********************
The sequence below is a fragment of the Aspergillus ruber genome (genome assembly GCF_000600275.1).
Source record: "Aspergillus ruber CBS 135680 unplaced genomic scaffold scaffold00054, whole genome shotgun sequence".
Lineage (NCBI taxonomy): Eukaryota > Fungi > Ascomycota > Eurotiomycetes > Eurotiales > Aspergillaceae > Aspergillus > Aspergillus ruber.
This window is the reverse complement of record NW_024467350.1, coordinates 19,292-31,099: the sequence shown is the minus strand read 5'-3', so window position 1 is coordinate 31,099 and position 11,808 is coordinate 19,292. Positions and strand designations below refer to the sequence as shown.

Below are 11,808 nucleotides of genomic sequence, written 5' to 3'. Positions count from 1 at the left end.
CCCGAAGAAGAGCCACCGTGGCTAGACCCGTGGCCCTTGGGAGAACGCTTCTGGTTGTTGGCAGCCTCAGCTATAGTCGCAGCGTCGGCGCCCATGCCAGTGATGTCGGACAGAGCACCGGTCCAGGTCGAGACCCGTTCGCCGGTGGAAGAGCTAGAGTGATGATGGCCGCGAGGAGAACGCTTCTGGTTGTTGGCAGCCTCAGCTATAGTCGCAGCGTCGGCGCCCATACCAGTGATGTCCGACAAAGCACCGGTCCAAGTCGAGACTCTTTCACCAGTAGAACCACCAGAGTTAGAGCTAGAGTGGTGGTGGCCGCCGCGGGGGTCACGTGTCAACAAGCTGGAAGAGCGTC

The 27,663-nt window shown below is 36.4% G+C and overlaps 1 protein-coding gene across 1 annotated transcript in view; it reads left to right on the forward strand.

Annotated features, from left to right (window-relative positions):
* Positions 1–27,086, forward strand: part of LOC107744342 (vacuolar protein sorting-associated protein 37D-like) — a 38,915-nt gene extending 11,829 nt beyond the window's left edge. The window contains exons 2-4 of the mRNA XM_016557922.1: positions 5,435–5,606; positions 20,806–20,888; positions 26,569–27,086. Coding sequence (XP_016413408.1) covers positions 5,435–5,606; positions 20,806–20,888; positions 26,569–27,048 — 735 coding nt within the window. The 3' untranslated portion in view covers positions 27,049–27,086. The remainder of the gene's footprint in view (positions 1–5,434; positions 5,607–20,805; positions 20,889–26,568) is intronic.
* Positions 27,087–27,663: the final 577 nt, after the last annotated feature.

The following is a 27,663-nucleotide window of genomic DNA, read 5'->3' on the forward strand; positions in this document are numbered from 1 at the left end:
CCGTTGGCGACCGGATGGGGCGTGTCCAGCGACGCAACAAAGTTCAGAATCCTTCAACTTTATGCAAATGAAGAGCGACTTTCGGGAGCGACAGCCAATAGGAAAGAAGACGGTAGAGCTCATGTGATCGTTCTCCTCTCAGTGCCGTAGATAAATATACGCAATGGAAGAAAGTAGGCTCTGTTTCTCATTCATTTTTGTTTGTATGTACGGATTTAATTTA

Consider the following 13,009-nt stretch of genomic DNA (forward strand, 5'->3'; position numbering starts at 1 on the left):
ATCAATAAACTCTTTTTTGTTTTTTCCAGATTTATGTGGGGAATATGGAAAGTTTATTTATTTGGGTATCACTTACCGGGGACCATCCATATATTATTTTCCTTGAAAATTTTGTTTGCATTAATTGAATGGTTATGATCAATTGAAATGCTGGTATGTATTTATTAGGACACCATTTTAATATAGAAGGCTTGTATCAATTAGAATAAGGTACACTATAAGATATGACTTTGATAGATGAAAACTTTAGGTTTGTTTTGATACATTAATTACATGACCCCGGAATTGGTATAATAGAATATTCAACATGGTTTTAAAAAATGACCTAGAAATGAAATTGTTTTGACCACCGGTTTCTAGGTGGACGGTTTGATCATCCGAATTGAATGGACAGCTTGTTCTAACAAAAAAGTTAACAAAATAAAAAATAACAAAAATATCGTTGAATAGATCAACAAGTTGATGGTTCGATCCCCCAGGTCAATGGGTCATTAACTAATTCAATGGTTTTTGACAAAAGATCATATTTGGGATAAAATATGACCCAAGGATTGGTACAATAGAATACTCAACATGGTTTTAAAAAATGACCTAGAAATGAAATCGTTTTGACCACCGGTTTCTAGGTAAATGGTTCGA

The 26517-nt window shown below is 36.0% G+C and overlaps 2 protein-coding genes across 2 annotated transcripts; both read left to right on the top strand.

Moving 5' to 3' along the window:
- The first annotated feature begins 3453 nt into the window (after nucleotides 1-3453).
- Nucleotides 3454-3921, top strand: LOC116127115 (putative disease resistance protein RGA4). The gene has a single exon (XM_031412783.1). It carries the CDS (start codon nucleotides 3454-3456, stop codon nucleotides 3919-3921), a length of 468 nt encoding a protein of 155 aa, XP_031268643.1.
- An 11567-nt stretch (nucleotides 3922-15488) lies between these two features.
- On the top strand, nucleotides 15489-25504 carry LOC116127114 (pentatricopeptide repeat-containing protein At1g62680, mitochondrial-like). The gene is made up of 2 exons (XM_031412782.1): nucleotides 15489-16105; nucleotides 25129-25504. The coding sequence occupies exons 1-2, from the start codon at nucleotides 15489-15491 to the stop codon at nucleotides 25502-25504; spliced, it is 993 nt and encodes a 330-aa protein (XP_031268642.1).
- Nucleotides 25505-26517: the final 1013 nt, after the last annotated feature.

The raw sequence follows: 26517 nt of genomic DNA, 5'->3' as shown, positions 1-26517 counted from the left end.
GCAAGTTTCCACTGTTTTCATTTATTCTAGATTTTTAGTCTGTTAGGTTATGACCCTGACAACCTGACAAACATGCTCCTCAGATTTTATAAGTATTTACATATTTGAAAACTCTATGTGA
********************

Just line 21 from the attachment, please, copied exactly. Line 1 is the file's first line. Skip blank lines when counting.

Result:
- Nucleotides 25505-26517: the final 1013 nt, after the last annotated feature.